When my sister, Rachel, first asked me to illustrate the children’s books she had written, I was both honored and, frankly, a bit intimidated. I had loved drawing and painting as a child and even began college as an art major. However, that had been more than three decades earlier. And, additionally, the media I had used in the past had been primarily charcoal and oil and I didn’t think those were the right media to use for children’s stories.
I spent a few months practicing and looking at children’s books to decide what I wanted to do. I saw that the realistic art that I had received training in was not going to work. Most children’s stories use much more vibrant colors than occur in reality and far more fantastical humans and creatures.
After months of thinking it through I decided that I wanted to use watercolor – and that I wanted to use a children’s watercolor palette to make it almost appear as though a child could do the illustrations. I also wanted to make the children appear somewhat cartoonish but I did not want to feature the adults in the stories at all. I decided that for the most part their faces would be obscured or cut off so that the children would be featured. It also occurred to me that if we didn’t give “Mommy” and “Daddy” faces then children could imagine their own parents in the story. Based on this contribution from one of our young readers, Peyton P., I’m not sure that idea was fully successful!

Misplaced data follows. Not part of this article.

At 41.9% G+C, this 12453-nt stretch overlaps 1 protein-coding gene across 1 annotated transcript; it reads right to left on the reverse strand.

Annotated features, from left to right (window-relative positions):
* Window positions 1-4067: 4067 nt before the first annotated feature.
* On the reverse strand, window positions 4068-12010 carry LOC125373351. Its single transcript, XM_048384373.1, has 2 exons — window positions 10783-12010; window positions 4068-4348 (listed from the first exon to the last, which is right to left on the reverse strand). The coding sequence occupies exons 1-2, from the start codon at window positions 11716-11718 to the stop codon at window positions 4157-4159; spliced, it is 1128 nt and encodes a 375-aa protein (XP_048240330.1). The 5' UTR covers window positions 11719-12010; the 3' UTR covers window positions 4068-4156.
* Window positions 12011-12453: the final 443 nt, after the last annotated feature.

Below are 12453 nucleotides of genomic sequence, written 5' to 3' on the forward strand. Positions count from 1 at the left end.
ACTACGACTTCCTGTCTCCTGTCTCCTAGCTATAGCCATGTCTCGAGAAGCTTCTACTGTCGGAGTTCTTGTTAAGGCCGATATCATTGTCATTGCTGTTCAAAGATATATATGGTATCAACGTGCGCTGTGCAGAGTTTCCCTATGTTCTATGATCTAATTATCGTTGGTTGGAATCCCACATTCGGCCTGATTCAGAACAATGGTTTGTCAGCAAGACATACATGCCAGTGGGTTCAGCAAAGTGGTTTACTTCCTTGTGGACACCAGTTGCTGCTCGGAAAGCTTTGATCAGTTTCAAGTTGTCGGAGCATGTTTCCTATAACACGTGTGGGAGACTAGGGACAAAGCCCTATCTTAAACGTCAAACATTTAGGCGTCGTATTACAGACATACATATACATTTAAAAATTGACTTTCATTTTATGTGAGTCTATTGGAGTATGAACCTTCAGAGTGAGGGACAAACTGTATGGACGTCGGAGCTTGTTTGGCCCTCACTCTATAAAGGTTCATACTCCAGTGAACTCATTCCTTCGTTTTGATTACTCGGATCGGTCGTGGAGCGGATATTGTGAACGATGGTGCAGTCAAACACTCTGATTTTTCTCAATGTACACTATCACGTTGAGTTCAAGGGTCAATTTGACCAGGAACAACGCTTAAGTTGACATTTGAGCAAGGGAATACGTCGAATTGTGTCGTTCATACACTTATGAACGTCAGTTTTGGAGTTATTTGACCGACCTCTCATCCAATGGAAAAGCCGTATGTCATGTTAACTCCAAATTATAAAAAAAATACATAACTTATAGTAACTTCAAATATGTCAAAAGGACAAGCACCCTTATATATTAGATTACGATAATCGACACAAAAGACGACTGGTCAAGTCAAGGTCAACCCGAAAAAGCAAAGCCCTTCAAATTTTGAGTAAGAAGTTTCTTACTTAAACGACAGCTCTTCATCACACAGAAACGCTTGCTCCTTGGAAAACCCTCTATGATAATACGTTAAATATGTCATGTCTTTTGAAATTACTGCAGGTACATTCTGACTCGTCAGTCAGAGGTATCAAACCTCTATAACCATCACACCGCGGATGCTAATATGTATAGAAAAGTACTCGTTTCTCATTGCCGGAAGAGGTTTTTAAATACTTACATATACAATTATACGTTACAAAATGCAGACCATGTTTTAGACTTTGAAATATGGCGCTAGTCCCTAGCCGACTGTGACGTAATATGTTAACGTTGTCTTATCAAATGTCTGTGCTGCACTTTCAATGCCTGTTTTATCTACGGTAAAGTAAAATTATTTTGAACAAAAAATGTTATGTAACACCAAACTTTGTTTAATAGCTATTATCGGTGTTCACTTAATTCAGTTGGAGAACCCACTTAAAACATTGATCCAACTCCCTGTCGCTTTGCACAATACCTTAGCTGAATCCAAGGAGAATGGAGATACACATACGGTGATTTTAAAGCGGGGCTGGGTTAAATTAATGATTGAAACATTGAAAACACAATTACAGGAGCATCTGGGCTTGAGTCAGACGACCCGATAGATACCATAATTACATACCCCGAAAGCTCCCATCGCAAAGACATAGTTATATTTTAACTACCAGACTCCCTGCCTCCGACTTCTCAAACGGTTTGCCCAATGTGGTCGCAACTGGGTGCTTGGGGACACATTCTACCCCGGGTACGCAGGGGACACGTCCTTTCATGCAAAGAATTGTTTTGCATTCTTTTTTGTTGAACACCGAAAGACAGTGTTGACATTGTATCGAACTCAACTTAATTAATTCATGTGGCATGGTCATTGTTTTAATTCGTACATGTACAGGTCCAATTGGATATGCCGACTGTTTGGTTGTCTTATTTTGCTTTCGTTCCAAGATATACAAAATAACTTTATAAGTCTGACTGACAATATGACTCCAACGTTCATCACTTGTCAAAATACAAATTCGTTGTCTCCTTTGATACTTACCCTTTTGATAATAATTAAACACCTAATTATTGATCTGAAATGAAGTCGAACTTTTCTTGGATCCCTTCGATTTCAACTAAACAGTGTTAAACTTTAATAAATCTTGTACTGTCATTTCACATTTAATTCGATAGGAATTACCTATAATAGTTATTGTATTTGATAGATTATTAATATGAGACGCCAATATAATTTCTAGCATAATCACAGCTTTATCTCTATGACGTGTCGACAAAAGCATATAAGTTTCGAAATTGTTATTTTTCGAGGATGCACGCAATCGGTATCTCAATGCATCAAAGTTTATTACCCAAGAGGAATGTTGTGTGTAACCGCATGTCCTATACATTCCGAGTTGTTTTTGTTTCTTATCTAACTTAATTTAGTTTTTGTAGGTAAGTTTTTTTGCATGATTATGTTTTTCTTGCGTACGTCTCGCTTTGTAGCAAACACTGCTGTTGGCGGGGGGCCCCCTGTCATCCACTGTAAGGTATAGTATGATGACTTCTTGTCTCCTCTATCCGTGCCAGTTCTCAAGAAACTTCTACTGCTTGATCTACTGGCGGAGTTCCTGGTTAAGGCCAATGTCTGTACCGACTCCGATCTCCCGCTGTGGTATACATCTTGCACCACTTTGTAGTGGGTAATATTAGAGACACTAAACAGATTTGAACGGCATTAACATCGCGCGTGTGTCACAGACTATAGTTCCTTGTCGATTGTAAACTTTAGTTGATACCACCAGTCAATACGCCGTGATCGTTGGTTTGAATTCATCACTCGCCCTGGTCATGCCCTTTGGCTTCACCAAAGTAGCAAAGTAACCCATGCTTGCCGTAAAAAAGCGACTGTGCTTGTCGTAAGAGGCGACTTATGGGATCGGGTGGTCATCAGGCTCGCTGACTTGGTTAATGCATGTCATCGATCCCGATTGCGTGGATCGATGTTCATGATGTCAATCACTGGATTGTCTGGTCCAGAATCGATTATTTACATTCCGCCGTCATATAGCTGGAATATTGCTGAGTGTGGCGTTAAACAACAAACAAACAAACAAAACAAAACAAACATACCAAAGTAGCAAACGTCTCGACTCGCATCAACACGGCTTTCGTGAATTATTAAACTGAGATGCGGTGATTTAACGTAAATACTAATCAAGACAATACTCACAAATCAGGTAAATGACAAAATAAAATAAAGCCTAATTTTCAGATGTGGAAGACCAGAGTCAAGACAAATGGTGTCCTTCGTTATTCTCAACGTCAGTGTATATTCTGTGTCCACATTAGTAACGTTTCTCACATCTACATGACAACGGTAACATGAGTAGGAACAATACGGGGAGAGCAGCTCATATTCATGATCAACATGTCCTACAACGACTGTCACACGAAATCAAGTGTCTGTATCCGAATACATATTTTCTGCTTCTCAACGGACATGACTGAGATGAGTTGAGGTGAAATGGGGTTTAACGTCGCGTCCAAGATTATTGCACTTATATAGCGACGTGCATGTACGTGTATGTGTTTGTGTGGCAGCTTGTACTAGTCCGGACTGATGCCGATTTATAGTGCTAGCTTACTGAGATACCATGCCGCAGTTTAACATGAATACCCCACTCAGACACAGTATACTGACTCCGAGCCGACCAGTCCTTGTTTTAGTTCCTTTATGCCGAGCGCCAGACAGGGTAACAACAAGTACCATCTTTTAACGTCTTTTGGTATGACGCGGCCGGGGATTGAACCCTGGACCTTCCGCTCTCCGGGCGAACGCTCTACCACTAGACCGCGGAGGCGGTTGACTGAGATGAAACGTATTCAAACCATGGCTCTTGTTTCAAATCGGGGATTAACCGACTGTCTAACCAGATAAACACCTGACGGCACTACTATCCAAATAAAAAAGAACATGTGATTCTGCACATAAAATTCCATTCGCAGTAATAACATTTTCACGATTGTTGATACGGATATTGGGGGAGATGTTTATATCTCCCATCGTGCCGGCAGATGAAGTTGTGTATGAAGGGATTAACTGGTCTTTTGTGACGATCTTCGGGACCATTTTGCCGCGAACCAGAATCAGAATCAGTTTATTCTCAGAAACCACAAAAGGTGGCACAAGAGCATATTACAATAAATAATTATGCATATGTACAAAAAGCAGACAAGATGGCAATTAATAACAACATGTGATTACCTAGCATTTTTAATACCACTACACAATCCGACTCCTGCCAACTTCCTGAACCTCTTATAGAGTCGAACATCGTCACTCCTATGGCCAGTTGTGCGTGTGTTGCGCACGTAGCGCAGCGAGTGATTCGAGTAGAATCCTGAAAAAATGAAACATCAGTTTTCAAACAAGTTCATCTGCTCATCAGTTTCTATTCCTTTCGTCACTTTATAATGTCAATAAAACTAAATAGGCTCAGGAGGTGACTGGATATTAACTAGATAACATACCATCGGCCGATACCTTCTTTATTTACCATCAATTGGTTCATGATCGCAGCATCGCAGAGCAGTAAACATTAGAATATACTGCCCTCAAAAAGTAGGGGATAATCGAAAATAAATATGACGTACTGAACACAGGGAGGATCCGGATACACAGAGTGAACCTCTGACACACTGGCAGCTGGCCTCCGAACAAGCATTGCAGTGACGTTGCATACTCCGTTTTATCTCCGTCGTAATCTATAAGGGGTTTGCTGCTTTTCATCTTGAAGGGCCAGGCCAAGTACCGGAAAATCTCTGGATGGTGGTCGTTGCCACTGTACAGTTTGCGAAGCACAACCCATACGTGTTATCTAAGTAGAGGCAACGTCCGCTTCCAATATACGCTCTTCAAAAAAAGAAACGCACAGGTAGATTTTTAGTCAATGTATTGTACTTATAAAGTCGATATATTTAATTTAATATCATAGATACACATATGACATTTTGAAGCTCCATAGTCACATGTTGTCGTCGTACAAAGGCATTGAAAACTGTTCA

Illustrating is a creative process rather than a scientific process but there are resources out there to help if this is something you want to do. For me, it was really fun to work on something where there were no rules and where perfection was not required.
One of my favorite children’s books is Where the Wild Things Are based, to a great extent, on the imagination and creativity of the illustrations. Do you have a favorite book based on illustrations? If so feel free to share in the comments section.